Configuring SSH Tunnels for Database Connections
For security reasons, databases may be configured to now allow direct access from remote servers. The server may have SSH enabled - allowing users to use an SSH tool to remotely login to the server. When configured this way, connecting to the database from a client database tool such as RazorSQL requires configuring an SSH tunnel to the database server. Without the SSH tunnel, connections are not possible since the database server does not allow remote connections. Databases such as MySQL and PostgreSQL are many times set up this way by hosting providers.
Assuming the database server is set up to allow SSH connections, an SSH tunnel configured on the client machine links a port on the client machine to a port on the remote server. Any communication done via the ports is handled by SSH, and as a positive side effect, is encrypted.
SSH tunnels can be started manually, or when creating a connection in a tool like RazorSQL, the SSH tunnel information can be entered and RazorSQL will start the SSH tunnel automatically prior to attempting the connection.
Manually Configuring an SSH Tunnel
To start the SSH tunnel manually, software called OpenSSH can be used.
OpenSSH is available by default on Mac OS X and most Linux systems. It can be freely
acquired for use on Windows systems. The OpenSSH for Windows installers include
software called Cygwin that allow Linux / Unix like functionality on Windows.
To start an SSH tunnel manually, open a terminal window or command prompt, and use the following command:
ssh -L local_port:database_host:remote_database_port username@database_host
For example, to start an SSH tunnel that listens on local port 8000 and is connecting to a database host with the IP address of 192.168.1.13 and listening on port 3306 and using the testuser user name, type the following:
ssh -L 8000:192.168.1.13:3306 email@example.com
After typing the following, all communication on localhost or 127.0.0.1 on port 8000 will be forwarded to the remote host on port 3306 via SSH.
After the tunnel is up and running, when creating a database connection in RazorSQL, enter localhost or 127.0.0.1 as the host and 8000 as the port. For the user name and password, be sure to enter your user name and password for the database.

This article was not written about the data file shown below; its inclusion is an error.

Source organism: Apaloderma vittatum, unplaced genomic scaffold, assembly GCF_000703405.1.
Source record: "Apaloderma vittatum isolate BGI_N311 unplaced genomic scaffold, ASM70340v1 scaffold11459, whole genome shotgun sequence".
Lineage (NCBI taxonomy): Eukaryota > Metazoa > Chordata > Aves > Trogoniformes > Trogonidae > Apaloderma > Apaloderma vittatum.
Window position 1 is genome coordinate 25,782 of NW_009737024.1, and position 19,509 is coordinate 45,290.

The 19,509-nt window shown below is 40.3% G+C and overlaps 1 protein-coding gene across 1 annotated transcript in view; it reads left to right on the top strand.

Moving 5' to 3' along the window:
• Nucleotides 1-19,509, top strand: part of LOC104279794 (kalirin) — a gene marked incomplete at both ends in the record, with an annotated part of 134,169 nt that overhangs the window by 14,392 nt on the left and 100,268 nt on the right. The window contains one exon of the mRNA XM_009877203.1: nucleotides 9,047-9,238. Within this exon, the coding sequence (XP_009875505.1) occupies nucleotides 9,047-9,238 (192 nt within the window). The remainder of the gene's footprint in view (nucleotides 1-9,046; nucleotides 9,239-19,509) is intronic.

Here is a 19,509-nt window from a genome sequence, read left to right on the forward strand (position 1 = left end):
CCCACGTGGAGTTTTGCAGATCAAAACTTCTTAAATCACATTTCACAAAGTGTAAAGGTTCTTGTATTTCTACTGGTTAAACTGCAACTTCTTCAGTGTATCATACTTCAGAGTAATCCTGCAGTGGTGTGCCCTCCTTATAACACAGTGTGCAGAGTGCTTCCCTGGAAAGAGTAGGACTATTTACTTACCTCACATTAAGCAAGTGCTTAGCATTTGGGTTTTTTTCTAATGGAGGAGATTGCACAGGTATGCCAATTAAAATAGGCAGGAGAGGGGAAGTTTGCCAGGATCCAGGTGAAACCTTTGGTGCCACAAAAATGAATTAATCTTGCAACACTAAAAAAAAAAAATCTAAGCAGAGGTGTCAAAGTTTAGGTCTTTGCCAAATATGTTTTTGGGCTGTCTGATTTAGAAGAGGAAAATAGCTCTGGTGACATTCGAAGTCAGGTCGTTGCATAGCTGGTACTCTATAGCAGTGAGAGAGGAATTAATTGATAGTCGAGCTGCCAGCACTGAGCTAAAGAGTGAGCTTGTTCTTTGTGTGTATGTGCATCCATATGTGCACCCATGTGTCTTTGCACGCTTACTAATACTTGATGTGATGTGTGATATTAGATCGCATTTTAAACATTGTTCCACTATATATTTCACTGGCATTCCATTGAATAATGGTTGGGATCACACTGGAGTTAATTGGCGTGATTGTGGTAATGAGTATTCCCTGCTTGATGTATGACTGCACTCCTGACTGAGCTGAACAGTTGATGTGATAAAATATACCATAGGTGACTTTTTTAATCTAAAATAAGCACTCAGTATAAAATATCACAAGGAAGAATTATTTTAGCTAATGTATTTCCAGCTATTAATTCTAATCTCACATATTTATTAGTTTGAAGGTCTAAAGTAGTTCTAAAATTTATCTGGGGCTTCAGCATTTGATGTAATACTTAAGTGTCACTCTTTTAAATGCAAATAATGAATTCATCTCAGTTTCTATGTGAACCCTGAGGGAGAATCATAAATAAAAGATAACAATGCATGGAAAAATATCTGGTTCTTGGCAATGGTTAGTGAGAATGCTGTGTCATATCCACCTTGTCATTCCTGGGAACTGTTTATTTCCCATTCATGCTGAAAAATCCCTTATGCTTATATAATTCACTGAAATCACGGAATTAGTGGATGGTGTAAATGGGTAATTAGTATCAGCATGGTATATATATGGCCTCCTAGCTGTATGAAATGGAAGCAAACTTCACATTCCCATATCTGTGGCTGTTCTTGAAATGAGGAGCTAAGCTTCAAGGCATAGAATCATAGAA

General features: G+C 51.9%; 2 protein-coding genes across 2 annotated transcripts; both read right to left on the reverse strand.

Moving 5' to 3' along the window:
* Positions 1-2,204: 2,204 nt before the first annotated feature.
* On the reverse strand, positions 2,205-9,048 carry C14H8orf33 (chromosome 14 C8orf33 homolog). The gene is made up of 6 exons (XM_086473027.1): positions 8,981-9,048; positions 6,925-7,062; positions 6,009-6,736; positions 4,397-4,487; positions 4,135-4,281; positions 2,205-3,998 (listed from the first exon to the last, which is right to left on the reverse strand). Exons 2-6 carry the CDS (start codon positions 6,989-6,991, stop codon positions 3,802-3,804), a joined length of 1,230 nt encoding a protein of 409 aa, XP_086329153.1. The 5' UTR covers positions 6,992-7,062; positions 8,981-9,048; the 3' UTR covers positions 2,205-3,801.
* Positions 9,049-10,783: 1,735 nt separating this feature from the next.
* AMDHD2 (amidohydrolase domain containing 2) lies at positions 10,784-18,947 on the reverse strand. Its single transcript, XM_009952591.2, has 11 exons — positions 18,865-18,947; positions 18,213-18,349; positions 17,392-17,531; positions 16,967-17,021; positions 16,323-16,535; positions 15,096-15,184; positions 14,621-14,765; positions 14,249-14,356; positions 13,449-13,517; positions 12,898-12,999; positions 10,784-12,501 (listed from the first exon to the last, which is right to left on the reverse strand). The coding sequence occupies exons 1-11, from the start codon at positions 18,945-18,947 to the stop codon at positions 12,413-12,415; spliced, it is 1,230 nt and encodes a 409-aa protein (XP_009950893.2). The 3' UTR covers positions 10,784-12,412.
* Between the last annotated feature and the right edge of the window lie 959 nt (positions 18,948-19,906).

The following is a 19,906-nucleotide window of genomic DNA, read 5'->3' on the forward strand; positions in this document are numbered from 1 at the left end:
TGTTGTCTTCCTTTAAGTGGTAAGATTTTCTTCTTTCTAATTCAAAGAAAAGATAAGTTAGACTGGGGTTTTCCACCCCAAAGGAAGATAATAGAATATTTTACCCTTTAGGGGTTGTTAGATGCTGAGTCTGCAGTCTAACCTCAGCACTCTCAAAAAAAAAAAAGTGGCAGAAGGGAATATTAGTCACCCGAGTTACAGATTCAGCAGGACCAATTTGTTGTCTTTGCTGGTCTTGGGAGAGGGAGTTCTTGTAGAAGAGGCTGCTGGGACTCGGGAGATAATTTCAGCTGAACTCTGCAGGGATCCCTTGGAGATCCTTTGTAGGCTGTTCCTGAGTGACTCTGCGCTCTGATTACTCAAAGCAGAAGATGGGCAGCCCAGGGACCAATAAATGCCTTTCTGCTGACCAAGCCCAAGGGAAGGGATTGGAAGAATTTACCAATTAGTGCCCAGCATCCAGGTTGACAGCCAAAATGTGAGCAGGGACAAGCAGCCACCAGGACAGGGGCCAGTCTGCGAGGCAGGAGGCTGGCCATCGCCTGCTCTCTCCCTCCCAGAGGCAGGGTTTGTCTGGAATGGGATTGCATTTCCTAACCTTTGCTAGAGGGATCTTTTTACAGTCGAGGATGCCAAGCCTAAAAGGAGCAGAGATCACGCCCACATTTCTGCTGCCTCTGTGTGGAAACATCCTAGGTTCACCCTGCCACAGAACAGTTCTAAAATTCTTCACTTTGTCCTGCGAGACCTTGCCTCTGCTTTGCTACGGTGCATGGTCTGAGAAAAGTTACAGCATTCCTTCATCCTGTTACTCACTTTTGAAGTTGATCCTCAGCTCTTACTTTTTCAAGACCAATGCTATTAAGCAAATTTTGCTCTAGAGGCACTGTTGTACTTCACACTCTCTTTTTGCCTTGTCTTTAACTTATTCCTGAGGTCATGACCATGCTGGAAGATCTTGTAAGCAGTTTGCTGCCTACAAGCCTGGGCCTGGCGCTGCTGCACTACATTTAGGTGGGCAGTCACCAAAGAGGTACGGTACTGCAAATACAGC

Have RazorSQL Configure the SSH Tunnel
To have RazorSQL start the SSH tunnel automatically, click the "Configure" button next to the "SSH Tunnel"
field when creating a connection profile. Enter the SSH host, port, and user name. If connecting via
a password - enter the SSH password. If connecting via a private key file, browse to select
the private key file. If the private key file is encrypted with a password, enter the private key
file password in the password field. Enter a port in the "Local Port to Forward" field that is not
currently in use by any other processes locally. The database will often be on the same server
as the SSH server you are tunneling to, so for the remote database host, localhost or 127.0.0.1 will
often be used. For the remote database port, enter the port the database listens on. For example,
the default for MySQL is 3306 and the default for PostgreSQL is 5432.
The software RazorSQL uses to create the SSH tunnel has some limitations. It adheres to the US governments export restrictions policies, so any encryption algorithms above a certain strength will not be compatible. Also, if connecting via a private key file, it requires the private key file to be in OpenSSH format.
Creating SSH Keys to Enable Logging in Without a Password
For information on how to create public and private key files to enable logging in to the SSH server without a password - click the following: Creating SSH Keys